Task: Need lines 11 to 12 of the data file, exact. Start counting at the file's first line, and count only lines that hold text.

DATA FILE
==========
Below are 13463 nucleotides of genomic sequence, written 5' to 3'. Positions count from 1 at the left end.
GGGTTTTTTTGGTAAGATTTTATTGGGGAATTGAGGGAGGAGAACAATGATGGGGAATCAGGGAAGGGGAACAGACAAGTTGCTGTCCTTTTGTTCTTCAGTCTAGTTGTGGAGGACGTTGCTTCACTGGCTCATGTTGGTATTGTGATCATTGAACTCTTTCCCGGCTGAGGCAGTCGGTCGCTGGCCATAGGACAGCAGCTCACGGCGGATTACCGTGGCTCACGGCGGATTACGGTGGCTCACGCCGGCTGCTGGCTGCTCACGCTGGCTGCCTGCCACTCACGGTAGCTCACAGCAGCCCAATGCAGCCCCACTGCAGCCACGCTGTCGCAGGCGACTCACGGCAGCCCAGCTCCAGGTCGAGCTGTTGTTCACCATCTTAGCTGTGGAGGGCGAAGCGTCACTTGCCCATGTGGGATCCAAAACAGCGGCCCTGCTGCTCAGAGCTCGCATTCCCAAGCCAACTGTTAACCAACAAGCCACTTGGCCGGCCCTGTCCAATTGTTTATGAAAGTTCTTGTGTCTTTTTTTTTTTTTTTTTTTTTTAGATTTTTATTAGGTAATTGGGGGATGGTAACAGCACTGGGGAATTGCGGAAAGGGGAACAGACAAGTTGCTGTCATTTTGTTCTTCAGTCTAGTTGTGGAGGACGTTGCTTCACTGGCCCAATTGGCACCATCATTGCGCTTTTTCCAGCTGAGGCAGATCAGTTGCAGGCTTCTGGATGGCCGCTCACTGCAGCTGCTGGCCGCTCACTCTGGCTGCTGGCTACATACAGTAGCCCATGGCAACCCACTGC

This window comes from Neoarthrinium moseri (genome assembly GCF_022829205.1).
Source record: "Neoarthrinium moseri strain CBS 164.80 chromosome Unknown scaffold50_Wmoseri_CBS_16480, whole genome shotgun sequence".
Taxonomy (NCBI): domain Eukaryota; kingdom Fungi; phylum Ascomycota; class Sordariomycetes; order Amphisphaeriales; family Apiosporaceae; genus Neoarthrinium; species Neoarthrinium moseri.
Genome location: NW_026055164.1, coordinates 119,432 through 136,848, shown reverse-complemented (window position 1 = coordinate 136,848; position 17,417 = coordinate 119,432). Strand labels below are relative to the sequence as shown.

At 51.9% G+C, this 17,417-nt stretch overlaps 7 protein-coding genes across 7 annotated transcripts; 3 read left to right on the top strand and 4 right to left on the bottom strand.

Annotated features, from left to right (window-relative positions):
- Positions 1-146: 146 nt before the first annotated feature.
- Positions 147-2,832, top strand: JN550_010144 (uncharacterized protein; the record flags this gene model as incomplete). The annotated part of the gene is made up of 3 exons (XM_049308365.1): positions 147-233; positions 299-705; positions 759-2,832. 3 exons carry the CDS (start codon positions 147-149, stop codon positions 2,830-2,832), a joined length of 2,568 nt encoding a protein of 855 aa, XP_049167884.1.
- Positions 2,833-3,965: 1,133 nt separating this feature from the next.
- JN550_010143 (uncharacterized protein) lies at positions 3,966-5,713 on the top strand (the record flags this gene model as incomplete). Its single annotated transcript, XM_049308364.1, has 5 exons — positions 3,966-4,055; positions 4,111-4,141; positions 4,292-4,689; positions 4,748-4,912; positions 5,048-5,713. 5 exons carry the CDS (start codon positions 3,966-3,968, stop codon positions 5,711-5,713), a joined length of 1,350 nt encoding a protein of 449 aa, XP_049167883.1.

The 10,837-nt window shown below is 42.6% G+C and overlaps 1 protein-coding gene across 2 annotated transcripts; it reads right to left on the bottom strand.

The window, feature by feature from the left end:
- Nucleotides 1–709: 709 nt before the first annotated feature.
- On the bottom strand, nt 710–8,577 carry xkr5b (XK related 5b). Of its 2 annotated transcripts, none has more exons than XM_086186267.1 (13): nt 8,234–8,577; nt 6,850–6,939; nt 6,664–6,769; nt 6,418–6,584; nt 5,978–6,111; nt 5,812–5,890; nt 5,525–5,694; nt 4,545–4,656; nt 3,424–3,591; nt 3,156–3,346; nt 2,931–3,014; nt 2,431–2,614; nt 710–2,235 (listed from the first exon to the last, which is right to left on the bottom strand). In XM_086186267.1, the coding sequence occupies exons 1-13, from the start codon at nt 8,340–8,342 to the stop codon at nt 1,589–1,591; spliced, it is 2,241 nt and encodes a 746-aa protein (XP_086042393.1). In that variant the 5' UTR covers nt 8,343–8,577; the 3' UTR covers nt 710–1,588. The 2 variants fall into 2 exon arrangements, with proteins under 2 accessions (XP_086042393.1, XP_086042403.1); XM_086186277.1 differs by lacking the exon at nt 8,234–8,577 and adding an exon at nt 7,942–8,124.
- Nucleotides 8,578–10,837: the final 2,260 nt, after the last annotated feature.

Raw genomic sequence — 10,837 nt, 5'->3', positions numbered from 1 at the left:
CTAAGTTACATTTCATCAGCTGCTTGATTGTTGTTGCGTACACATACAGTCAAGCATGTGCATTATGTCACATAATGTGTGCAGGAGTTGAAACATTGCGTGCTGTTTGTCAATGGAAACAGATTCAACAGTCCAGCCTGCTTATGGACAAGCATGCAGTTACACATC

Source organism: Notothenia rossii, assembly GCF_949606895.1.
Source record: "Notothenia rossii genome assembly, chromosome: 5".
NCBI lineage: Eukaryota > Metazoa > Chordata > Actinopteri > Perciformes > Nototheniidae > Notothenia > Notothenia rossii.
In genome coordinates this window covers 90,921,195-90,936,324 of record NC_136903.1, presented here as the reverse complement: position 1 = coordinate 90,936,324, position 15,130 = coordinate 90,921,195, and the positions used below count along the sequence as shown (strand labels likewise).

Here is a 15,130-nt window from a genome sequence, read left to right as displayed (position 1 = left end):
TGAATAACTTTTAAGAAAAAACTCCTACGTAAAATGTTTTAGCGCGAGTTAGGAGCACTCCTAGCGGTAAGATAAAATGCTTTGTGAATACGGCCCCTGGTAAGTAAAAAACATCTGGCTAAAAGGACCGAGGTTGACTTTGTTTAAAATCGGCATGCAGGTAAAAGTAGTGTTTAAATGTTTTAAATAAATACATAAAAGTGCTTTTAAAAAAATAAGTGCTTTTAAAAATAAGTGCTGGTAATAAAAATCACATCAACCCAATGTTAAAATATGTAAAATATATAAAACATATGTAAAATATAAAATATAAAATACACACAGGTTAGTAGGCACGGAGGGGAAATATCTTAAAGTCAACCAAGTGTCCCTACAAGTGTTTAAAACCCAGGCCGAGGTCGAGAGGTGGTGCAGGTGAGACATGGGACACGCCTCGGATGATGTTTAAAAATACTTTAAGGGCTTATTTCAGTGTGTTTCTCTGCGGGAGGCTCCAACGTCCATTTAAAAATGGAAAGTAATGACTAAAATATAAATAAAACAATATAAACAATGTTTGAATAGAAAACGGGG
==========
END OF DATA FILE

- Positions 2,833-3,965: 1,133 nt separating this feature from the next.
- JN550_010143 (uncharacterized protein) lies at positions 3,966-5,713 on the top strand (the record flags this gene model as incomplete). Its single annotated transcript, XM_049308364.1, has 5 exons — positions 3,966-4,055; positions 4,111-4,141; positions 4,292-4,689; positions 4,748-4,912; positions 5,048-5,713. 5 exons carry the CDS (start codon positions 3,966-3,968, stop codon positions 5,711-5,713), a joined length of 1,350 nt encoding a protein of 449 aa, XP_049167883.1.